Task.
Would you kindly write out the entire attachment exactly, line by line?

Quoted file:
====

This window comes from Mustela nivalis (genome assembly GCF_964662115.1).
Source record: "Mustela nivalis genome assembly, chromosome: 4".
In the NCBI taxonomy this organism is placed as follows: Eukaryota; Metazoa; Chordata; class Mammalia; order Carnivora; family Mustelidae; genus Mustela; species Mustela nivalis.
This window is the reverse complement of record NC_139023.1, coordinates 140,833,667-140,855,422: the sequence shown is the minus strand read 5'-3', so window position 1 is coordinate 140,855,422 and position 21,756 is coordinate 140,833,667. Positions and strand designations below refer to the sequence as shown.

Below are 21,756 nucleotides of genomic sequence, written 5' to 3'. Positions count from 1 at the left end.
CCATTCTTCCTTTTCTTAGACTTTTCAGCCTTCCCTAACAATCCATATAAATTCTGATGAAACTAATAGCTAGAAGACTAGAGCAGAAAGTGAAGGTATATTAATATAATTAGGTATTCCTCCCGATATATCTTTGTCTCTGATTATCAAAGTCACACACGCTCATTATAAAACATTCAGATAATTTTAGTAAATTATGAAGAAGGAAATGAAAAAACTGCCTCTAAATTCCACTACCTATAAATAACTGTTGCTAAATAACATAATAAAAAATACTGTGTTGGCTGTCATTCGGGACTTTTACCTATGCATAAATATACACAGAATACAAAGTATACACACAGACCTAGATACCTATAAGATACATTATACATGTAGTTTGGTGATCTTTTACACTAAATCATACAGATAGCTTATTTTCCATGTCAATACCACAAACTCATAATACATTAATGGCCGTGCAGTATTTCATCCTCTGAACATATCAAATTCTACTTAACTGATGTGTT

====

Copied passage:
This window comes from Mustela nivalis (genome assembly GCF_964662115.1).
Source record: "Mustela nivalis genome assembly, chromosome: 4".
In the NCBI taxonomy this organism is placed as follows: Eukaryota; Metazoa; Chordata; class Mammalia; order Carnivora; family Mustelidae; genus Mustela; species Mustela nivalis.
This window is the reverse complement of record NC_139023.1, coordinates 140,833,667-140,855,422: the sequence shown is the minus strand read 5'-3', so window position 1 is coordinate 140,855,422 and position 21,756 is coordinate 140,833,667. Positions and strand designations below refer to the sequence as shown.

Below are 21,756 nucleotides of genomic sequence, written 5' to 3'. Positions count from 1 at the left end.
CCATTCTTCCTTTTCTTAGACTTTTCAGCCTTCCCTAACAATCCATATAAATTCTGATGAAACTAATAGCTAGAAGACTAGAGCAGAAAGTGAAGGTATATTAATATAATTAGGTATTCCTCCCGATATATCTTTGTCTCTGATTATCAAAGTCACACACGCTCATTATAAAACATTCAGATAATTTTAGTAAATTATGAAGAAGGAAATGAAAAAACTGCCTCTAAATTCCACTACCTATAAATAACTGTTGCTAAATAACATAATAAAAAATACTGTGTTGGCTGTCATTCGGGACTTTTACCTATGCATAAATATACACAGAATACAAAGTATACACACAGACCTAGATACCTATAAGATACATTATACATGTAGTTTGGTGATCTTTTACACTAAATCATACAGATAGCTTATTTTCCATGTCAATACCACAAACTCATAATACATTAATGGCCGTGCAGTATTTCATCCTCTGAACATATCAAATTCTACTTAACTGATGTGTT